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This website is about Brazilian jiu jitsu (BJJ). I'm a black belt who started in 2006, teaching and training at Artemis BJJ in Bristol, UK. All content ©Can Sönmez

02 July 2008

02/07/2008 - BJJ (Advanced)

Class #159

Roger Gracie Academy (BJJ), Gustavo Dos Santos Pires, London, UK - 02/07/2008 - Advanced

I'm currently planning a trip to the US, though its all very vague at the moment. Ideally I'd go next September, but that might be delayed until the year after. I definitely want to get to LA, as I have a friend there, but might also pop over to Indiana, due again to knowing people in the area. I'm thinking of doing San Francisco, Los Angeles and San Diego, which would give me plenty of training options: so far, I like the look of Hollywood BJJ in LA, and there's plenty of BJJ to choose from in San Diego (where the beach should be enough to occupy my gf). If we also went to Indiana, then I'd be flying into Chicago, where again there's plenty of good clubs. From what I've seen in Indiana, looks to be mostly under Caique, so will have to see if I can get there from where our friends are in that state. Any advice from Americans reading this would be welcome. :D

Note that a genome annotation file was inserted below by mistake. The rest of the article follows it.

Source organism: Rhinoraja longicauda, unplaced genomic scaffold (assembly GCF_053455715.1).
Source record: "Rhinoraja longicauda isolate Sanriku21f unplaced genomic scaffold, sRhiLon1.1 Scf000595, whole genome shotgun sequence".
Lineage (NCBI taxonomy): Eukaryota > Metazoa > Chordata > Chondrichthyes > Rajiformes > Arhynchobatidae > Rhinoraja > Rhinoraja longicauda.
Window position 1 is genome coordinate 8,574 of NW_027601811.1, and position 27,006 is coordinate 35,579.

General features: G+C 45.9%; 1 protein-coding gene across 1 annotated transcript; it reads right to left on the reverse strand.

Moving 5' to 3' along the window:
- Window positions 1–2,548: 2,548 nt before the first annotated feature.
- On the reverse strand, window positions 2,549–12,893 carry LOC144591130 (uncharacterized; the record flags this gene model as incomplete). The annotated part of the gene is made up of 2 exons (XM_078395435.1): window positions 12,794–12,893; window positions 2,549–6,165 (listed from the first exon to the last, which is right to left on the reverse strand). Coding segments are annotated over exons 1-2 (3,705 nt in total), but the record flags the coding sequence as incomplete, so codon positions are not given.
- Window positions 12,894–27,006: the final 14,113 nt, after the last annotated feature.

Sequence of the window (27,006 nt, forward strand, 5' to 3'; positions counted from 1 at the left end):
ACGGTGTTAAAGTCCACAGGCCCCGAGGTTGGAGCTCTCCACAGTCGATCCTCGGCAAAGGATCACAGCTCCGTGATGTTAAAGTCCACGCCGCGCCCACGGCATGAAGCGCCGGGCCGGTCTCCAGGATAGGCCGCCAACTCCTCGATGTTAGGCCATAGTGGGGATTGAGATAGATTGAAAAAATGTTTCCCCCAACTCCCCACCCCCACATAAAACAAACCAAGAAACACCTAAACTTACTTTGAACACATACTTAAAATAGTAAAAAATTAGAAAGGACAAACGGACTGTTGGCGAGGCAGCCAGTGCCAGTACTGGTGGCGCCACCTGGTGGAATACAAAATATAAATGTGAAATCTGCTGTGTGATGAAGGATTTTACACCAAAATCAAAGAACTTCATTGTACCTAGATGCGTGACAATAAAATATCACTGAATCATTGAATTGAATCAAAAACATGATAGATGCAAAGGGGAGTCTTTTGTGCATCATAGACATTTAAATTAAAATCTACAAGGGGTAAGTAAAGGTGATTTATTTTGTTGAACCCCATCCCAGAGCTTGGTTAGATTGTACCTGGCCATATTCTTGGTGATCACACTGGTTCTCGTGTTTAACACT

No technique today, unfortunately, although class did start with a couple of cool drills. As you might have already gathered from previous entries in this blog, I'm very fond of the progressive resistance ethos made famous by Matt Thornton, and tonight Gustavo kind of put that into effect, at least at the start of the lesson.

Instead of normal guard passage, the person on top could only stall. That made for an interesting experience, as I knew I didn't even have to bother trying standing up or passing, I could simply concentrate on spreading my knees for a good base, then aiming to press my elbows towards them for defence. I also kept in mind Tran's advice about bringing up the same side knee if your partner isolates an arm, which helped me to recover my posture.

That also made for a pleasant experience underneath, as I knew my partner wasn't going to pass. So instead, I could happily try for various submissions and sweeps: it was like having an invincible guard. Paxton was sufficiently tight that I struggled to get anything much, but I did find that once again when I'm trying the flower sweep, I'm thinking too much about sideways and not enough about up. Next time, I'll try to bring my leg to my opposite shoulder rather than past my hip, and see if that helps the motion. Despite having played around with the flower sweep pretty much since I've started, I've yet to get the hang of it.